High Speed Rail Update
On Feb. 7, the Board of Supervisors had a presentation from the California High Speed Rail Authority (CHSRA) on its controversial project. The board invited the CHSRA to speak to us so that we may decide whether or not Kern County will support or oppose this project, one that has seen its costs escalate from $33 billion in 2008, to approximately $100 billion just last year. Other local governments have weighed in on this project, with the City of Bakersfield, and the counties of Kings and Madera in opposition.
After hearing from the CHSRA, and from many members of the public, the majority of whom were opposed to the project, I voted to oppose the high speed rail project in its current form, as did two of my colleagues, resulting in a 3-2 vote in opposition to the project. The CHSRA told the board that its new (and third) business plan will be released within a month. I am not confident that their "new" business plan will make this project any more viable or affordable, however, I am willing to listen to their proposal again.
I find it interesting that the CHSRA is dependent on a third of its funding from the state, a third from the federal government, and a third from private investors. So far, no private investors have stepped up with even a pledge. However, there are millions of private sector dollars being pumped into the burgeoning space industry at the Mojave Air and Spaceport. I believe the private sector knows well where to invest its money -- and where not -- and that is telling to me about the future and viability of the high speed rail project.
Cummings Valley Solar Project
In late January the county received word that Recurrent Energy would not appeal the Planning Commission's denial of its Tehachapi 1 and 2 solar projects to the Board of Supervisors. I was pleased with Recurrent's decision. It is my opinion that while renewable energy provides a benefit to Kern County, this specific project was not properly sited.
I heard from several constituents who were concerned about the loss of prime agricultural land, and that this project was not in keeping with the rural character of Cummings Valley. I agree with these sentiments, as the Cummings Valley has historically been a pristine resource for agriculture. This has recently been reinforced by a new generation of organic farms and wineries. These new operations contribute to the Cummings Valley's burgeoning "agritourism" industry that attracts visitors from all over California. I am glad Recurrent Energy saw fit to withdraw its projects, because they were not compatible with these new and traditional land uses.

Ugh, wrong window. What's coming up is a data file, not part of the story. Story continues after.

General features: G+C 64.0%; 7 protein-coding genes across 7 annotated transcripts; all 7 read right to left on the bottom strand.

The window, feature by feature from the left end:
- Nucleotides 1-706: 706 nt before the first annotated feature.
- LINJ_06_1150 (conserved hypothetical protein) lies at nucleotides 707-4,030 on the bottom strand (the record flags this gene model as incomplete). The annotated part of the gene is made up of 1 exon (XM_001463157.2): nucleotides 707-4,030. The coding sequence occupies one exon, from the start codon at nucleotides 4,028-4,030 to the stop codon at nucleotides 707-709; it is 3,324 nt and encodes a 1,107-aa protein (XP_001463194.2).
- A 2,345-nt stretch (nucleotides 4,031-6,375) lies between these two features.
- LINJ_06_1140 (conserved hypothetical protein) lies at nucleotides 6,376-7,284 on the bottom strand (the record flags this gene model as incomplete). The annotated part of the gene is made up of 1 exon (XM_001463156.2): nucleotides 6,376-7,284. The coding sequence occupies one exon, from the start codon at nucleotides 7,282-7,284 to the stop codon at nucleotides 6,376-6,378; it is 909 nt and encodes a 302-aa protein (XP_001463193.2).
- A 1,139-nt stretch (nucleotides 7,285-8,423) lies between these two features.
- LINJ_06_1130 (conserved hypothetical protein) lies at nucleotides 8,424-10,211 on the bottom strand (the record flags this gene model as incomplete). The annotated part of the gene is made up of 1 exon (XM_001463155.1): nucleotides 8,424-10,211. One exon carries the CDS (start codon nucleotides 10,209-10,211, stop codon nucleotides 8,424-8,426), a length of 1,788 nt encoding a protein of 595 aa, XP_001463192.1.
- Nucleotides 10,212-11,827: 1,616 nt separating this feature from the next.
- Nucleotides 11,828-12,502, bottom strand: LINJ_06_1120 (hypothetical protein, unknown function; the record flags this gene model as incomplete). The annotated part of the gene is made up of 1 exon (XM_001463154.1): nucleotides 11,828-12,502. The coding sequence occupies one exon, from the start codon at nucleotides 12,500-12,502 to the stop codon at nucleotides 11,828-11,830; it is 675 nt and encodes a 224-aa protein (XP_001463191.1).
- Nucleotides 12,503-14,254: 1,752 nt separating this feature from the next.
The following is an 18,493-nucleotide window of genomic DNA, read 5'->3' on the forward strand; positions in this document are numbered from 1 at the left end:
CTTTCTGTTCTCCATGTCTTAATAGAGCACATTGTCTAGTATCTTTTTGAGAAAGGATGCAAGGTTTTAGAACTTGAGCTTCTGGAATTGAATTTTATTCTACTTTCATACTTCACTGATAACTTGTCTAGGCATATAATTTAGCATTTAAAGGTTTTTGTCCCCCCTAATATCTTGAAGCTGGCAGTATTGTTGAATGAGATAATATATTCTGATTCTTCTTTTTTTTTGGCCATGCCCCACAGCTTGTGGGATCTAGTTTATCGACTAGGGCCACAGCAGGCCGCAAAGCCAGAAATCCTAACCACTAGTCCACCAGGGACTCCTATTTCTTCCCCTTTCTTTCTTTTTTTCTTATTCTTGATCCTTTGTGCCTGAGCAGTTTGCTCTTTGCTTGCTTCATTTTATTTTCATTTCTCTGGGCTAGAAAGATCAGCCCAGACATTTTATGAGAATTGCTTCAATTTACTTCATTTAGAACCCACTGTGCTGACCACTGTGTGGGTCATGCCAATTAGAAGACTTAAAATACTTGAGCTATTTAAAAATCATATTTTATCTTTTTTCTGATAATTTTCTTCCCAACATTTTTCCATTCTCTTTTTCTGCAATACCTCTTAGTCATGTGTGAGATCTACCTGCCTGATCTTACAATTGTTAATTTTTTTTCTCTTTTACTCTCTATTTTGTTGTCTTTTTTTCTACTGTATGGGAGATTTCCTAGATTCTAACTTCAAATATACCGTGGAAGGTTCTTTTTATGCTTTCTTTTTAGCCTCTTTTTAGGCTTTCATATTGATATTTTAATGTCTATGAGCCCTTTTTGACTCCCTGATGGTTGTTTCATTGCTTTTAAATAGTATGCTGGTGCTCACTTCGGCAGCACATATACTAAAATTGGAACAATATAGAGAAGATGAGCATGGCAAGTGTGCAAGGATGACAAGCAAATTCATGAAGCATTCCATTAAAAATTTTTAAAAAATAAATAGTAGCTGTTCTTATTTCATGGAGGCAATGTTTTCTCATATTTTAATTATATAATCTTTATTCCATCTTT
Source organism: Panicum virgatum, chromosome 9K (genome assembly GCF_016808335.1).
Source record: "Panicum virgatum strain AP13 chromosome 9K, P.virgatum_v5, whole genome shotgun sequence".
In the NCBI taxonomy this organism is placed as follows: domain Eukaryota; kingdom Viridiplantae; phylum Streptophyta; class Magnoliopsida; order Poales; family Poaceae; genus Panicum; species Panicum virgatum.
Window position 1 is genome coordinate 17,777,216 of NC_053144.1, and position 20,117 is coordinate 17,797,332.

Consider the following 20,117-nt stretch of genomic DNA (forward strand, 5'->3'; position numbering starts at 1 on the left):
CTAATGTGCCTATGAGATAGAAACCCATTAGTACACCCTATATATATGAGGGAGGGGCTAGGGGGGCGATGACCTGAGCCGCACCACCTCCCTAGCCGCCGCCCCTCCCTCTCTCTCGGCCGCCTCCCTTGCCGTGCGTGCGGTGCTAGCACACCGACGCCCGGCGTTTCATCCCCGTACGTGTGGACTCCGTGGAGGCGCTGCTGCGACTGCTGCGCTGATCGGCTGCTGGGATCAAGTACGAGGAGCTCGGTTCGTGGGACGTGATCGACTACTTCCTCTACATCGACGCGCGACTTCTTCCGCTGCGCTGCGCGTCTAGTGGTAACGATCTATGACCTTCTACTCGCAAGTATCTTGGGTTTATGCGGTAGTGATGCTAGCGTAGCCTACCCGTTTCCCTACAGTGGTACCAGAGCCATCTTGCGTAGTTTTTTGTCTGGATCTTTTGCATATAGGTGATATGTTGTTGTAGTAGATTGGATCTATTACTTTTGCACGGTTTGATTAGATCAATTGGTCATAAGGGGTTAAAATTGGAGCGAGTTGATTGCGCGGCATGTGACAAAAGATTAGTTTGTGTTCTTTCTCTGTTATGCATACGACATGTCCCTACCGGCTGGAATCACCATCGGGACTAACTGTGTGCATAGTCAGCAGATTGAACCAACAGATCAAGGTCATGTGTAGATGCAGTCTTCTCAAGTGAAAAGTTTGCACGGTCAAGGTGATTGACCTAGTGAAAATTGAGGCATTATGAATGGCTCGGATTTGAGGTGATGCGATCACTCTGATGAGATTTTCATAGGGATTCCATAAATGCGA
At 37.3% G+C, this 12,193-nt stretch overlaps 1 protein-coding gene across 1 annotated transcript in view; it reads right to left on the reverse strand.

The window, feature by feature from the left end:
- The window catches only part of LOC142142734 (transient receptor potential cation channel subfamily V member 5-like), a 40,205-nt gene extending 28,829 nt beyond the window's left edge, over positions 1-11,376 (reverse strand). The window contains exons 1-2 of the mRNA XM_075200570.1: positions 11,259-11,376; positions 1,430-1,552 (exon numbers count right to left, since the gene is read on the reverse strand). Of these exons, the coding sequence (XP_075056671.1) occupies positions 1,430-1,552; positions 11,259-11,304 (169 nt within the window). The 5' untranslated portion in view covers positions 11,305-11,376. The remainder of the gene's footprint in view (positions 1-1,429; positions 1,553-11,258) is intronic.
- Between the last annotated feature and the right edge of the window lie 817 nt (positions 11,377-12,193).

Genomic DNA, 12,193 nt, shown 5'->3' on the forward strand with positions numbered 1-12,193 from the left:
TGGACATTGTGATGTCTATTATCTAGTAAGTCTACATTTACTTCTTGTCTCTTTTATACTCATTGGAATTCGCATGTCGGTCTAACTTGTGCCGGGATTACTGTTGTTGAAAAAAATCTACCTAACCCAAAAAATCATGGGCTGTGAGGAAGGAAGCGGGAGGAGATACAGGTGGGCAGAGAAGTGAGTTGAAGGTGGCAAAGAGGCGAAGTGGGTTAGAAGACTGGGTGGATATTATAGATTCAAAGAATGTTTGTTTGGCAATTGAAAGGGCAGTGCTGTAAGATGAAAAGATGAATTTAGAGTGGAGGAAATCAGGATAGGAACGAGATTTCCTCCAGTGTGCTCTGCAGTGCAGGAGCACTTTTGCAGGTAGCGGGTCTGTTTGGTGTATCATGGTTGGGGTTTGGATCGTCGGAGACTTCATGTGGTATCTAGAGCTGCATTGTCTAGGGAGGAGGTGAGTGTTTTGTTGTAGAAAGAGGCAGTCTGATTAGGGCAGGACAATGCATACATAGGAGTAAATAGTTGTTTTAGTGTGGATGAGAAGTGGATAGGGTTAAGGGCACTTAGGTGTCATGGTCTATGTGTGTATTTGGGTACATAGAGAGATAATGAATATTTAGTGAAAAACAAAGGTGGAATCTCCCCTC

Additionally, the Tehachapi Solar project was not in accordance with the Greater Tehachapi Area Specific Plan (GTASP) that states, "there is a community interest in the preservation of agricultural land uses within the Greater Tehachapi Area. Future growth and development will likely continue to create pressure to convert agricultural lands to urban and industrial use."
There were some proponents of the projects who believed the solar project would result in a substantial decrease in water use versus water-intensive sod farming, and that this would help ameriorate the depletion of the groundwater basin of the Cummings Valley.
The effects of this shift from agricultural to industrial use would have been negligible in the long run. I spoke with John Martin, General Manager of the Tehachapi Cummings County Water District (TCCWD), and he believes the best way to improve the water situation in the Cummings Valley is to encourage all farmers in the valley to voluntarily use half their water from imported water from the State Water Project, and half from the groundwater basin. Mr. Martin also informed me that groundwater banking is a tool the TCCWD uses, and went on to say that agriculture is a good partner for recharge of the water basin, because 15 percent of all applied agricultural water eventually percolates back into the basin for reuse.
This reinforces the GTASP's emphasis on maintaining agriculture in the Cummings Valley by demonstrating just how integral farming is to the ecology of the valley's water cycle. I look forward to working with Mr. Martin and the TCCWD, along with other entities, to find a long-term, regional answer to the Cummings Valley's water issues, instead of approaching the problem by replacing prime agricultural land with industrial uses to conserve this resource.
On Feb. 14, the county's Chief Administrator's Office gave a mid-year report on the budget, and the proposed budget for 2012-13. The good news is that, for the current budget year, the county is benefiting from higher than anticipated property, sales, and use taxes. Discretionary revenue is up $16 million, and $6 million of that is due to one-time wind energy sales tax revenue.
While this is all positive news, the current year budget has been impacted by state trigger cuts. Those cuts cost the Aging and Adult Department $56,000, library $66, 000 and the District Attorney $250,000.
In addition, there are other issues that are expected to have negative impacts on the current year budget, and counties have been notified that the state is having cash flow issues again this fiscal year.
ZACK SCRIVNER of Tehachapi represents the Second District on the Kern County Board of Supervisors and was recently named chairman of the board.